Prime Minister Stanislav Gross says he will not sack the new Government Office head Pavel Pribyl following revelations that in 1989 he had allegedly headed a police unit that was sent to break up anti-communist protests in the streets of Prague.
Speaking on Czech television on Sunday, the new Prime Minister rejected calls for Pribyl's resignation and defended the new Government Office head, saying that he was too young in 1989 to have been given any real power. The unit he was in was merely being trained for the job, Gross told TV viewers, describing the campaign against Pribyl as "instrumental". The Prime Minister said he was satisfied with the fact that Pavel Pribyl had received a negative screening certificate from the interior ministry, meaning that he had not in any significant way collaborated with the communist regime.
About 50 well know personalities have signed a petition calling for Pribyl's resignation. They are planning to stage a protest outside the Czech government building on Tuesday morning, when the Cabinet is due to meet for its second session.
The Austrian Environment Ministry has distanced itself from the Austrian Green Party's claims that the Czech Republic is not adhering to a bilateral agreement on the Temelin nuclear power plant. Austrian Green Party leader Rudi Anschober accused the Czech side of withholding information regarding problems at the plant and said the Czech Republic was violating the terms of the so called Melk agreement under which it had committed itself to alert Austria -via a hot line - about any problems at the plant. In a statement for the APA news agency the Austrian Environment Ministry said it had no cause for complaint. The hot-line is functioning as it should - a spokesman said, adding that the two problems at the plant reported last week were proof of this. As regards the plant's recent problems with a turbine, which Mr. Anshober was clearly referring to, those are not problems in the plant's nuclear sector, they pose no risk, and are therefore not relevant, the ministry's spokesman said.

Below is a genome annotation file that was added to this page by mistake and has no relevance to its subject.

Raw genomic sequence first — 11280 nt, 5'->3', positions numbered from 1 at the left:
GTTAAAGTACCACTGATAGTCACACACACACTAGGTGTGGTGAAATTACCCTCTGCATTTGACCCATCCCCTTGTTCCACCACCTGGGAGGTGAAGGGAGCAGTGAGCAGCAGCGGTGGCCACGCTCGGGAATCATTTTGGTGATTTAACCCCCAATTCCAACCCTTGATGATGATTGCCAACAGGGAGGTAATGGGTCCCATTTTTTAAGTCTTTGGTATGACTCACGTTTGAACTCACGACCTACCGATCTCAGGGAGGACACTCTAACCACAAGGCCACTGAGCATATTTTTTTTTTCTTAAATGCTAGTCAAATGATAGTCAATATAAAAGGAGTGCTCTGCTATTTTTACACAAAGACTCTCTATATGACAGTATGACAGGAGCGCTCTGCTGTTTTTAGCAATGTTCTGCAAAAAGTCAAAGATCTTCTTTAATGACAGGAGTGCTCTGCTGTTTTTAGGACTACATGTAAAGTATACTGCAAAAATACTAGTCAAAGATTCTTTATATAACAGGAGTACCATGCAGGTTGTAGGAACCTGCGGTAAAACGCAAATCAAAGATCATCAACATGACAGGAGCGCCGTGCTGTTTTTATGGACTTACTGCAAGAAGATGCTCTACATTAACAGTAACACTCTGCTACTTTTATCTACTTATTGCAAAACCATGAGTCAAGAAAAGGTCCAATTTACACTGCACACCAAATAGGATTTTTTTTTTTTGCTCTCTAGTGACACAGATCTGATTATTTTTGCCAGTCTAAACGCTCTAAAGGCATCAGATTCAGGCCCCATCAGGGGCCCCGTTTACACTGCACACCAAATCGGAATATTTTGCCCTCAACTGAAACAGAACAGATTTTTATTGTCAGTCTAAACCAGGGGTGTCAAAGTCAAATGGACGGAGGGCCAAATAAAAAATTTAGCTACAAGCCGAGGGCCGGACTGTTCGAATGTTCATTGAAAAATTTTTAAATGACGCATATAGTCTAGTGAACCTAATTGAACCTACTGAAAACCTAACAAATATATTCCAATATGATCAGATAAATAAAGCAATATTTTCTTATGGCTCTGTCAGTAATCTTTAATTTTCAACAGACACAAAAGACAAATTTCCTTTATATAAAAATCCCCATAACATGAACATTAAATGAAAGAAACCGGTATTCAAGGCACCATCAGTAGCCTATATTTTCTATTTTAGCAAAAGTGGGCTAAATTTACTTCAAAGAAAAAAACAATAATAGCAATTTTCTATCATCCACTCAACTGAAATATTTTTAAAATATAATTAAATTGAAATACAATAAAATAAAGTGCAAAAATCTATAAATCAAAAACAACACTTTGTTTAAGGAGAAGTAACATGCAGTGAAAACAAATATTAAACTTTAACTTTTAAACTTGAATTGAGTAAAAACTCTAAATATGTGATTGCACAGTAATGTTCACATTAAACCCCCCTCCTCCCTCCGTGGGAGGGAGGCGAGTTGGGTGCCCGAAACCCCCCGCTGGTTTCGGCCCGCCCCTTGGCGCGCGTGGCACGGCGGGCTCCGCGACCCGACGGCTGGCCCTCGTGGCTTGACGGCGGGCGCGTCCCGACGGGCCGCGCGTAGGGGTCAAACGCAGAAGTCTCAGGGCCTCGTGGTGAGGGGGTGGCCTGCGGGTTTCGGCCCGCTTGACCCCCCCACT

Czech police have arrested six members of an international crime ring which is active in central and Eastern Europe. The gang is believed to be responsible for six brutal murders and a number of bank robberies to the tune of 100 million crowns. One of the arrested was reportedly a female paediatrician from Belarus. The gang members were arrested in Liberec, North Bohemia and Brno, South Moravia. The Polish authorities had been searching for them for over three years.
A twelve year old boy was rushed to hospital with alcohol poisoning on Saturday night after collapsing at a Prague discotheque. The boy was found by police during a regular ID check at several night clubs and discos. He was so drunk he had passed out and we had to carry him out, one of the officers said. In the course of that night the police found 24 underage youngsters drinking at bars and discos. Two of them had to be taken to hospital for treatment, another six were badly drunk. All of them were out drinking late at night without their parents' knowledge. Police say this is a growing problem in the big cities.
Monday should bring clear to partly cloudy skies and day temperatures between 24 and 28 degrees Celsius.
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